Chapter 11 : Hospital Infections: Gram-Negative Bacteria

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In this chapter, a few key examples of gram-negative bacteria, especially those that are considered saprophytes, are highlighted in which molecular biology methods were used to elucidate the epidemiology of hospital infections. The major clinical manifestations of infections caused by gram-negative organisms include bacteremia, urinary tract infection, pneumonia, intra-abdominal infections, and surgical wound infections. The major gram-negative bacterial pathogens associated with nosocomial infections are , , , and spp. Others include spp., spp., spp., spp., and . In the current Bush-Jacoby-Medeiros classification method, β-lactamases are divided into four main groups based on their substrate activity against penicillin, carbenicillin, oxacillin, cephaloridine, cefotaxime, aztreonam, and imipenem. possesses outer membrane proteins that are part of multidrug efflux systems, which can catalyze the energy-dependent extrusion of different classes of antibiotics. Quinolone (e.g., ciprofloxacin) resistance in (as well as in other gram-negative organisms) can be mediated by mutations that occur in DNA gyrase. Genotyping tests have shown that in cystic fibrosis patients with chronic infection, a patient may harbor the same genotype for decades. Gram-negative bacteria, especially those that reside in natural environmental habitats, are nearly impossible to categorize as pathovars or nonpathovars. Nevertheless, it is clear that molecular epidemiologic approaches to studying these organisms have yielded new epidemiologic knowledge that could not have been obtained from traditional epidemiologic and laboratory methods.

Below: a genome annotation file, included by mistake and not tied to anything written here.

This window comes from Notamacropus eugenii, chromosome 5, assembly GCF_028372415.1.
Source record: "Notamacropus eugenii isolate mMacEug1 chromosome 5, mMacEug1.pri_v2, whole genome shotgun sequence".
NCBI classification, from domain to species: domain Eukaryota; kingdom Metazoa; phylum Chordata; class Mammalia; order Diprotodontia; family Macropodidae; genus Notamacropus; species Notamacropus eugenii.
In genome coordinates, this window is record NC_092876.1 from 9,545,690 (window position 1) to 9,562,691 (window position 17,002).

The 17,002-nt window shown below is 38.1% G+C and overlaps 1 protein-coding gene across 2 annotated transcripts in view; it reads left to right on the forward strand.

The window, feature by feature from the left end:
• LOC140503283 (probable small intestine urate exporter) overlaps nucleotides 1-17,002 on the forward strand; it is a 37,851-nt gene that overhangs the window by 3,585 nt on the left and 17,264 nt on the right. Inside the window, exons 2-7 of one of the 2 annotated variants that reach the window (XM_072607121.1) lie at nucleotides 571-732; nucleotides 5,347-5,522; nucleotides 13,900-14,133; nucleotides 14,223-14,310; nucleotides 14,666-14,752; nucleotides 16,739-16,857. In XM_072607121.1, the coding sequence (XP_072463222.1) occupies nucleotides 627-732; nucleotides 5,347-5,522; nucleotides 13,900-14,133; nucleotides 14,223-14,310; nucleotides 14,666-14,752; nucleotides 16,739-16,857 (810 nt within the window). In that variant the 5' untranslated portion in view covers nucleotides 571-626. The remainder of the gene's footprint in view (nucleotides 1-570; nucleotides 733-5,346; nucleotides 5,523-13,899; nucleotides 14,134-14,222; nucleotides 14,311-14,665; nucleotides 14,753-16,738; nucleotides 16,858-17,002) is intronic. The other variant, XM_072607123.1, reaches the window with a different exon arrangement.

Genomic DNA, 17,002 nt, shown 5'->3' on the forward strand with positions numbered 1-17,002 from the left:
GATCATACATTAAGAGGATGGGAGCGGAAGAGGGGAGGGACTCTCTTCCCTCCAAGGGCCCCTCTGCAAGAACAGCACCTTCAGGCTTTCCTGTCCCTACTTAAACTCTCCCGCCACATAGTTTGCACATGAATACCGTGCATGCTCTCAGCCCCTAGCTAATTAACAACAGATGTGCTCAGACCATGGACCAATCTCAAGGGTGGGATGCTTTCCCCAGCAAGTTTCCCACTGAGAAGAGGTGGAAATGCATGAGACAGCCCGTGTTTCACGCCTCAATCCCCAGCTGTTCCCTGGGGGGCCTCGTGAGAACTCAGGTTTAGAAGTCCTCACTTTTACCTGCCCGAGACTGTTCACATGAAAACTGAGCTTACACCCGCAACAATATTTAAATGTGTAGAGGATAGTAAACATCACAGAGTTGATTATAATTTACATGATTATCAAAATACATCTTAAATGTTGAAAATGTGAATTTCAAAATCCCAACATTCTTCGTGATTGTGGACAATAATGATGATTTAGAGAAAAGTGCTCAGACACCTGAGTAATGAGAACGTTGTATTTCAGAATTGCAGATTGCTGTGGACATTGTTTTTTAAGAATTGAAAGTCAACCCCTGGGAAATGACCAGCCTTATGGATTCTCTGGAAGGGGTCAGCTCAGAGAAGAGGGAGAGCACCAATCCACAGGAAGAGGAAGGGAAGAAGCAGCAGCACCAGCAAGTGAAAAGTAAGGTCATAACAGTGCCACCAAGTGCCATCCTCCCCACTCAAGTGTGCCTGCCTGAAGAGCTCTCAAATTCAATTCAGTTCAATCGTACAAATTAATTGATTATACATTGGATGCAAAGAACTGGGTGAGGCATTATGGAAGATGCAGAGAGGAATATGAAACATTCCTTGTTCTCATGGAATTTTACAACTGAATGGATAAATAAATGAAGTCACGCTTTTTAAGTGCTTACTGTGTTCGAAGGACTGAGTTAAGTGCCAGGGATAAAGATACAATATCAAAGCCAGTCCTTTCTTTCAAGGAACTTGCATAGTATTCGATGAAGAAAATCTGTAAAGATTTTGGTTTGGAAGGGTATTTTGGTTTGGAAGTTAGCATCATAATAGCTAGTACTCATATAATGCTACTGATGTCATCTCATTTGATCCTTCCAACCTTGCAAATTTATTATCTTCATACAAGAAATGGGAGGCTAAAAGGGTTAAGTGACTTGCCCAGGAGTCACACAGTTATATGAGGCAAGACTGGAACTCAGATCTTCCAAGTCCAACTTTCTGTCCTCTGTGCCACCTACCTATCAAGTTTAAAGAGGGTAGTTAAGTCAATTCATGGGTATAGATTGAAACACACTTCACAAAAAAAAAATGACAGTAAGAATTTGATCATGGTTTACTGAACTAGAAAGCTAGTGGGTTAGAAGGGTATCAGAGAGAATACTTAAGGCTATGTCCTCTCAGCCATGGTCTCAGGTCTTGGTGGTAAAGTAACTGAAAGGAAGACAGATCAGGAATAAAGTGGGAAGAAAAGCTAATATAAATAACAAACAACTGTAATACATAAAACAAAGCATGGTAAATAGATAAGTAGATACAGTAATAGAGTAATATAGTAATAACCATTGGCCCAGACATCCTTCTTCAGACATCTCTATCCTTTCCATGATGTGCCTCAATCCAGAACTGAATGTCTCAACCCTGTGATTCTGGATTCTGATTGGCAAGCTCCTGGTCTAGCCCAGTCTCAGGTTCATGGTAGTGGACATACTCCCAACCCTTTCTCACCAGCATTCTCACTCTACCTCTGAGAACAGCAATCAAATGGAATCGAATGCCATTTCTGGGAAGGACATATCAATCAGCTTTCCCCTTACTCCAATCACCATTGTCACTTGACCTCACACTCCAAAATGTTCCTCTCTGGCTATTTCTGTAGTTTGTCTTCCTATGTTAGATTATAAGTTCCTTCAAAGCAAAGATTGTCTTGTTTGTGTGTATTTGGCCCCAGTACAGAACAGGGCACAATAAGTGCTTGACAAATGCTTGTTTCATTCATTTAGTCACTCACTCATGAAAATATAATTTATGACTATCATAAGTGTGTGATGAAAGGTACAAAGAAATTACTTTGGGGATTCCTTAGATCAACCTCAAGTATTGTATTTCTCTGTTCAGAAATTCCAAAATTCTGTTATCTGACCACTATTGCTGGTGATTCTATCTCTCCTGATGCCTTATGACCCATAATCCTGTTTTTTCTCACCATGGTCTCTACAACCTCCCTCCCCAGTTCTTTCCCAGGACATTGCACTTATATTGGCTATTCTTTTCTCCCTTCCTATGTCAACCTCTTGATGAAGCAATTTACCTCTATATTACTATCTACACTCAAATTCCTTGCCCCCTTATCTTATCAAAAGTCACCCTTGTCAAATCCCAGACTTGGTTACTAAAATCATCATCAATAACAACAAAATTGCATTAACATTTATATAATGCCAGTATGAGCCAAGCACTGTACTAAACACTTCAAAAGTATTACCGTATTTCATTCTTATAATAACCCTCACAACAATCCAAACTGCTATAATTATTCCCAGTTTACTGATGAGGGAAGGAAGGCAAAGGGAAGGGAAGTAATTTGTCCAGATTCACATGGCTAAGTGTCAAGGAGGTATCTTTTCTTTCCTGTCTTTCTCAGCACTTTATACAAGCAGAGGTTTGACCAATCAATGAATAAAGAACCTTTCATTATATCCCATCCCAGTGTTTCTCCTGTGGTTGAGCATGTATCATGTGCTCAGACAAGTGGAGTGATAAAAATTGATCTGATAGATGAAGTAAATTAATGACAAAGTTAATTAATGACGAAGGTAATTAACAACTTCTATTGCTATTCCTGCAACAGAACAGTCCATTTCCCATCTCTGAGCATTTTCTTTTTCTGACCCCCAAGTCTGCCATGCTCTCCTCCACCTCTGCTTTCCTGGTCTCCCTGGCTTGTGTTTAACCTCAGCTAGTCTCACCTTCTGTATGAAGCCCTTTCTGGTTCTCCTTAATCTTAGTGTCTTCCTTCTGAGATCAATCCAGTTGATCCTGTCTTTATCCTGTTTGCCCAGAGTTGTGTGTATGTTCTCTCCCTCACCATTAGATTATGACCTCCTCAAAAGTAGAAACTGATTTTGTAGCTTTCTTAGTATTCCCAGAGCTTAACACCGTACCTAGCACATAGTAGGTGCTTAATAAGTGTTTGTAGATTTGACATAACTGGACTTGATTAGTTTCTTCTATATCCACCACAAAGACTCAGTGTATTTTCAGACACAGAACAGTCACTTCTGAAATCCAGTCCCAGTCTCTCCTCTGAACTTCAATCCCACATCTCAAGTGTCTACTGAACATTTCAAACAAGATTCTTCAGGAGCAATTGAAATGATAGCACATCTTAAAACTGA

Citation: Riley L. 2004. Hospital Infections: Gram-Negative Bacteria, p 281-305. In Molecular Epidemiology of Infectious Diseases. ASM Press, Washington, DC. doi: 10.1128/9781555817688.ch11

Key Concept Ranking

Outer Membrane Proteins
Bacterial Classification
Urinary Tract Infections
Gram-Negative Bacilli
Pulsed-Field Gel Electrophoresis
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Generic image for table
Table 11.1

Classification of bacterial β-lactamases

Adapted from reference 7.

CA, clavulanic acid.

ND, not determined.

Citation: Riley L. 2004. Hospital Infections: Gram-Negative Bacteria, p 281-305. In Molecular Epidemiology of Infectious Diseases. ASM Press, Washington, DC. doi: 10.1128/9781555817688.ch11

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